More than being motivated by the need of border protection, ‘wall-announcing’ and ‘wall-narratives’ today seem to be fuelled by the need to extend the potential of border security and impact citizens’ border imaginaries. Walls mark nation-state sovereignty projecting ideas that borders should stay close. As Brown (2017) has highlighted in Walled States, Waning Sovereignty, the progressive erosion of nation state sovereignty has been followed by global wall building where the protection of territory and its people is staged for the purpose of maintaining alive the fiction of state authority. The political relevance of walling today consists in their capacity to perform the image of the border so that this can be thought to exist as integral to states’ capacity to articulate security as protection.
The desire to establish border walls, therefore, is grounded in their capacity to function as visual signifiers of safety. Borders display their theatricality by performing rituals of control, regulation, and differentiation where the staging of spectacle ensures their securability (Amoore and Hall 2010). Rituals that are performed at borders, as in theatre, form these sequences that serve to make a series of migratory categories recognisable. Within these border performances, the existence of walls is predicated upon the necessity to make these rituals governable. Walls are theatrical as they pretend to border, making acceptable and necessary their existence tout court.
Walls, from these perspectives, are simultaneously physical barriers and symbolic expressions of political boundaries (Till et al. 2013) that reproduce a clear line between those who belong and those who do not (Minca and Rijke 2017). Europe’s new walls reflect this need of defending the integrity of the union against the outsiders while also punctuating belonging for the insiders. The myth of ‘Fortress Europe’ finds its raison d’être through narratives of walling-in-and-out identities where migrants mostly materialise as criminals. Claims that physical barriers are the most effective way to secure borders often miss the question of who is most in need of protection, citizens or migrants? Territorial borders or people?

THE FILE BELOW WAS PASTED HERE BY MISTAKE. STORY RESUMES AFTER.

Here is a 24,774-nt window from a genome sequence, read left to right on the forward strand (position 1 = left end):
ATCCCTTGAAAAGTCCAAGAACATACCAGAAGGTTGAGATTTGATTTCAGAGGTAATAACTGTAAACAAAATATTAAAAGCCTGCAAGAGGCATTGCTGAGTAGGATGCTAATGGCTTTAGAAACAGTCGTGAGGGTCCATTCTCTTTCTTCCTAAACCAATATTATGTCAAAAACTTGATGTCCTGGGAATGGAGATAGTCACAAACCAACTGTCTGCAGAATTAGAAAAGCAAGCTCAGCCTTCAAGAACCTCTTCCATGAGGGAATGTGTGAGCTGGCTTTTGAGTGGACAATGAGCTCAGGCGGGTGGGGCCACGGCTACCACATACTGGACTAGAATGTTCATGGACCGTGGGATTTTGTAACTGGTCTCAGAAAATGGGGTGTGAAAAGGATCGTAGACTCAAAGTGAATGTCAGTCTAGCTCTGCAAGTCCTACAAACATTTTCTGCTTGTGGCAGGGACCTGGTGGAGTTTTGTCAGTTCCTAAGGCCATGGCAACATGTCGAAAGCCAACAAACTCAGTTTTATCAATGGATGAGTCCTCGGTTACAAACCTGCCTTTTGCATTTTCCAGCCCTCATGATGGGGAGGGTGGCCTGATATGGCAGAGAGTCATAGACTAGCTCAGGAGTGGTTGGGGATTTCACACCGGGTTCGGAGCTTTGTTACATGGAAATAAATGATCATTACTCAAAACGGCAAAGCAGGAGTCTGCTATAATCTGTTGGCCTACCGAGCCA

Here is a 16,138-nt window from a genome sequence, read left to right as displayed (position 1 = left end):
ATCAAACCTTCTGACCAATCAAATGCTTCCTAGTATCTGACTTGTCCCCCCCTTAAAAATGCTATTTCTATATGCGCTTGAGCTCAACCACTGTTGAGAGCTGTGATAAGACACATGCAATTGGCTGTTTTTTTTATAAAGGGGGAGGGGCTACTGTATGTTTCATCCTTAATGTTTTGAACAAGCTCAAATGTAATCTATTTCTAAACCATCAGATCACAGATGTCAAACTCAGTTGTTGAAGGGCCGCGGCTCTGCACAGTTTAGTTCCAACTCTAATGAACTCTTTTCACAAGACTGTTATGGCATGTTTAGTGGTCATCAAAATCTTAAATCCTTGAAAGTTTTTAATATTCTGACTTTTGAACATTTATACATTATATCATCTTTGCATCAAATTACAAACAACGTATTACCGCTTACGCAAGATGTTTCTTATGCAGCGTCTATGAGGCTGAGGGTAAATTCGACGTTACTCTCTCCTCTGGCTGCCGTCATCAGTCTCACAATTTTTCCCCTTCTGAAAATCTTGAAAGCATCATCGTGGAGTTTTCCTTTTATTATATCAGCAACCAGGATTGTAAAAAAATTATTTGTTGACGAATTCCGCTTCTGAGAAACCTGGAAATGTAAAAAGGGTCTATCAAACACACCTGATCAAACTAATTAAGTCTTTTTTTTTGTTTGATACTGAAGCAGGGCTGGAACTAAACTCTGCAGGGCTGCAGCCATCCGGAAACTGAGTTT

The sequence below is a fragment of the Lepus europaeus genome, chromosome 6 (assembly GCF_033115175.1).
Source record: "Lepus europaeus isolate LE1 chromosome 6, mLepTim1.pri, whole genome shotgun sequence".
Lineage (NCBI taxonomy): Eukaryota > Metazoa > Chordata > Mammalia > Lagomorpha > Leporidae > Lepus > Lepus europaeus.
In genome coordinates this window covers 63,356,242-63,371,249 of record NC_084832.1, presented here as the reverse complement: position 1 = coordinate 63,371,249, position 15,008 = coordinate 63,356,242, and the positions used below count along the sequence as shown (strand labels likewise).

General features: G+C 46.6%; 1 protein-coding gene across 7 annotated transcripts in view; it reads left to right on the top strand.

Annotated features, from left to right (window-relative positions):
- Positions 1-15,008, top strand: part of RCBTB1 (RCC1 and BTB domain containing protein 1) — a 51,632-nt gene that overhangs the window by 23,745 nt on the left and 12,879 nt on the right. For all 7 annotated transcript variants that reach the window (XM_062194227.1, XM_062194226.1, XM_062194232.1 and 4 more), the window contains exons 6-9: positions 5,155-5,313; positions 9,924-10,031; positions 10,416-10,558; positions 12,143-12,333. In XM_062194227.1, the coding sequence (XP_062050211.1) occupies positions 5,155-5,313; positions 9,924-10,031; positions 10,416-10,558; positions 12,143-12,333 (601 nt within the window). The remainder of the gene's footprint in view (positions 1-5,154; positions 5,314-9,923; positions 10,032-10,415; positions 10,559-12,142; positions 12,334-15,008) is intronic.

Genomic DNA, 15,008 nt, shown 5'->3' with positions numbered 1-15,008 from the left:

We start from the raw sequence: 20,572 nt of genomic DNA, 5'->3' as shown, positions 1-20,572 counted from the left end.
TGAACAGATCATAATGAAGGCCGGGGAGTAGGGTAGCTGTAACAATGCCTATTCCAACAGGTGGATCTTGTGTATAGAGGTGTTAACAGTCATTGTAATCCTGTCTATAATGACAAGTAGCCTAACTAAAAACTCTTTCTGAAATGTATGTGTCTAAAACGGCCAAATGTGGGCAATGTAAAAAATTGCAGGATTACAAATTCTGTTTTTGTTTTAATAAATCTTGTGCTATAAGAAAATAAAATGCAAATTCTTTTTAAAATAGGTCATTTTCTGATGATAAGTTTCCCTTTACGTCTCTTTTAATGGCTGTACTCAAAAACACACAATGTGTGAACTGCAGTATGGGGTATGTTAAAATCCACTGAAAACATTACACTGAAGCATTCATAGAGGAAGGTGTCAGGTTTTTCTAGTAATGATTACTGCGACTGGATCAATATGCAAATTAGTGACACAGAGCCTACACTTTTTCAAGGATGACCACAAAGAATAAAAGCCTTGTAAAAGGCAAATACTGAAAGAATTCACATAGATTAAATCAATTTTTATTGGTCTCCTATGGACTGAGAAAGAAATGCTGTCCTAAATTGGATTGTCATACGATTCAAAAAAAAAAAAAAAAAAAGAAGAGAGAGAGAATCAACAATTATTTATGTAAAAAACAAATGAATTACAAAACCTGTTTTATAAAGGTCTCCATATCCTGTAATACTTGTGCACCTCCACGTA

Deconstructing the purpose of walls requires us to refocus our attention from walls as physical borders to wall narratives that often turn migrants seeking international protection into ‘illegal’ beings, therefore becoming an extension of the same violent border that many people attempt to cross (Amoore 2006). For instance, while in the demands of the 12 member states to finance physical barriers in the EU there is an explicit reference to the need to respect human rights, the very idea that border walls should exist to separate people contradicts this statement as they deeply harm migrants, mediating their access to asylum. Ultimately, the real question then is not if the EU needs new walls, but how it is going to intervene to break the many physical walls that from Calais to Greece impact migrants’ life, rights and mobility reminding us that borders need always to be seen through walls that divide.
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How to cite this blog post (Harvard style)
Patteri, A. (2021). Deconstructing Border Walls in the EU. Available at: https://www.law.ox.ac.uk/research-subject-groups/centre-criminology/centreborder-criminologies/blog/2022/01/deconstructing [date]